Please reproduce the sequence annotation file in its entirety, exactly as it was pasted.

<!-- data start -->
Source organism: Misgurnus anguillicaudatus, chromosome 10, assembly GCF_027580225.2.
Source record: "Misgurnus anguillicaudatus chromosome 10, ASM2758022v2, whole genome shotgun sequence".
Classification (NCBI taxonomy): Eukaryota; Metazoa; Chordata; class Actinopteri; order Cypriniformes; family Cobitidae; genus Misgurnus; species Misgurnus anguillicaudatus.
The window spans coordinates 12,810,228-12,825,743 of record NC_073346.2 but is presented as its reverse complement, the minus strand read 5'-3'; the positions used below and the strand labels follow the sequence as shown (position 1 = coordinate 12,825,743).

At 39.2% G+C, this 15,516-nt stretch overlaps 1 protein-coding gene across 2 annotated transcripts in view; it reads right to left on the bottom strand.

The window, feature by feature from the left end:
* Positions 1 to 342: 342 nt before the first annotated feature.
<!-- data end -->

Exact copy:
Source organism: Misgurnus anguillicaudatus, chromosome 10, assembly GCF_027580225.2.
Source record: "Misgurnus anguillicaudatus chromosome 10, ASM2758022v2, whole genome shotgun sequence".
Classification (NCBI taxonomy): Eukaryota; Metazoa; Chordata; class Actinopteri; order Cypriniformes; family Cobitidae; genus Misgurnus; species Misgurnus anguillicaudatus.
The window spans coordinates 12,810,228-12,825,743 of record NC_073346.2 but is presented as its reverse complement, the minus strand read 5'-3'; the positions used below and the strand labels follow the sequence as shown (position 1 = coordinate 12,825,743).

At 39.2% G+C, this 15,516-nt stretch overlaps 1 protein-coding gene across 2 annotated transcripts in view; it reads right to left on the bottom strand.

The window, feature by feature from the left end:
* Positions 1 to 342: 342 nt before the first annotated feature.